BU Today: The Senate recently passed the Respect for Marriage Act, which would enshrine marriage equality in federal law. Would the new law buffer any potential negative outcomes of this case for LGBTQ people?
McClain: This case is not supposed to be a vehicle to overturn Obergefell v. Hodges [the 2015 Supreme Court case that established marriage equality in the United States]. The court granted cert only on the question of whether applying a public accommodation law (such as CADA) to “compel an artist to speak or stay silent violates the Free Speech Clause of the First Amendment.”
The Senate bill is basically the opposite of the Defense of Marriage Act (1996). In other words, if someone from Arkansas goes to Massachusetts to get married and then comes back to Arkansas, Arkansas still has to recognize that marriage even if state laws would otherwise prevent it.
Now, of course, every state has to allow same-sex marriages and interracial marriages and recognize them under Obergefell and Loving v. Virginia [the 1967 Supreme Court case that struck down racial restrictions on marriage as violating the fundamental right to marry and Equal Protection]. So, the bill is insurance in case Obergefell was somehow overruled.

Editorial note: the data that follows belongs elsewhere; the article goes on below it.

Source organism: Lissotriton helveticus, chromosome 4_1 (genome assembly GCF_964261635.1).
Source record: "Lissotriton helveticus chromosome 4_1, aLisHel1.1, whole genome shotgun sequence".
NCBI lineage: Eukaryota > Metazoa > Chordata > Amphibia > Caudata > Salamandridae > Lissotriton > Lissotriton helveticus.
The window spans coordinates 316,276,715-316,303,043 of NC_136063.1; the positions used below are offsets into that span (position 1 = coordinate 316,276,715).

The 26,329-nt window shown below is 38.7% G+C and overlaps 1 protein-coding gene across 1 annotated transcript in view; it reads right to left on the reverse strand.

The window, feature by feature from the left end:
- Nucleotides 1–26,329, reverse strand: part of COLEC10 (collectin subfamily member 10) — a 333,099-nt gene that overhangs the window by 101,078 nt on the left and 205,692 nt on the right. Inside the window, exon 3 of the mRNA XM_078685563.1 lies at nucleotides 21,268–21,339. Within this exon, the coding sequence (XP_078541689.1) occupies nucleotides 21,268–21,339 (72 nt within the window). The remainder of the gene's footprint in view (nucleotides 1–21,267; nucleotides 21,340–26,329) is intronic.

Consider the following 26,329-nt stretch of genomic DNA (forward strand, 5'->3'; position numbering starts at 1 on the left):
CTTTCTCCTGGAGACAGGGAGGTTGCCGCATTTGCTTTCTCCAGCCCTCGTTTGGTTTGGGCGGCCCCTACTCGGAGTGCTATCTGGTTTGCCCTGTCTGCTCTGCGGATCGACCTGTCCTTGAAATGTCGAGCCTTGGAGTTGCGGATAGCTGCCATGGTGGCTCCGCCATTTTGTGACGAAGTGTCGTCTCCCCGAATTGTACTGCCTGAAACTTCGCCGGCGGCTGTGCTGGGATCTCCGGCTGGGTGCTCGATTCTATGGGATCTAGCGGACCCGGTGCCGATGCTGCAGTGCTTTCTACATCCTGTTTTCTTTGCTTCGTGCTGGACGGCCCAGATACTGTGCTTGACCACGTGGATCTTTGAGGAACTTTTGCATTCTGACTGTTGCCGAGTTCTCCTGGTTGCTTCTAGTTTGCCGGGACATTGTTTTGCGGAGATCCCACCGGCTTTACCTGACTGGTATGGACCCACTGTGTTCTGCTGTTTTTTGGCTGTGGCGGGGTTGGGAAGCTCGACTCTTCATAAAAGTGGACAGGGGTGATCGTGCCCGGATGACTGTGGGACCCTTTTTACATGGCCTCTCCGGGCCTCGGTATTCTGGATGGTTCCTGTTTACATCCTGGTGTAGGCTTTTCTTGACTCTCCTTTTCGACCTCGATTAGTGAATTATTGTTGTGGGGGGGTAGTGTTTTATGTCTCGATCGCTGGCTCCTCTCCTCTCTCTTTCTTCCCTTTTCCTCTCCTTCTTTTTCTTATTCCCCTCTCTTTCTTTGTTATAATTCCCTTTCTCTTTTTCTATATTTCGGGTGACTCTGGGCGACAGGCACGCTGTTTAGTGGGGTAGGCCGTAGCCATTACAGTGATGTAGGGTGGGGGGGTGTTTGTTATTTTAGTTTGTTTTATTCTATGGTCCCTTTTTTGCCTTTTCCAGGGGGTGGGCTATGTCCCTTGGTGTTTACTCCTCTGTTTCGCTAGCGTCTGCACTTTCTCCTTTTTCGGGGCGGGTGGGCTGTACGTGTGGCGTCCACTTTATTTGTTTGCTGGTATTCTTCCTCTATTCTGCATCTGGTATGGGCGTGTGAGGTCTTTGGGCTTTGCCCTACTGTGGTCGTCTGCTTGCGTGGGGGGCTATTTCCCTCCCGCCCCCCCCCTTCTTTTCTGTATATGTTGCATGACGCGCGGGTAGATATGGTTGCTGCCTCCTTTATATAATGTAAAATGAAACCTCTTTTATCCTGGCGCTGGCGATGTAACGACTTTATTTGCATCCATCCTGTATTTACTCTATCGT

BU Today: What will you be listening for on Monday?
McClain: I’ll be listening to any questions that the newest members of the court ask, and I’ll be interested to hear what Justice Jackson asks.
I’ll also be interested to see if the conservative justices are trying to tease out what the limiting principle would be on speech protection here: are architects protected from making buildings that would hold same-sex weddings? That kind of thing. I’m sure the liberal justices are going to be posing hypotheticals along these lines—and Justices Kagan and Sotomayor might have some zingy ones, as they did in the Masterpiece Cakeshop argument.
Given Justice Alito’s hostility to Obergefell, not only his dissents, but in his public speeches, I’ll be interested to hear what he has to say.
And, I’d like to hear what the lawyers for Lorie Smith say about why having these carve-outs isn’t going to undermine the state’s goal of making sure goods and services are available to everyone. After all, in Masterpiece Cakeshop, Justice Kennedy wrote about the “community-wide stigma” for “gay persons” if there were a “long list” of persons who provide goods and services for weddings who were allowed to refuse to do so.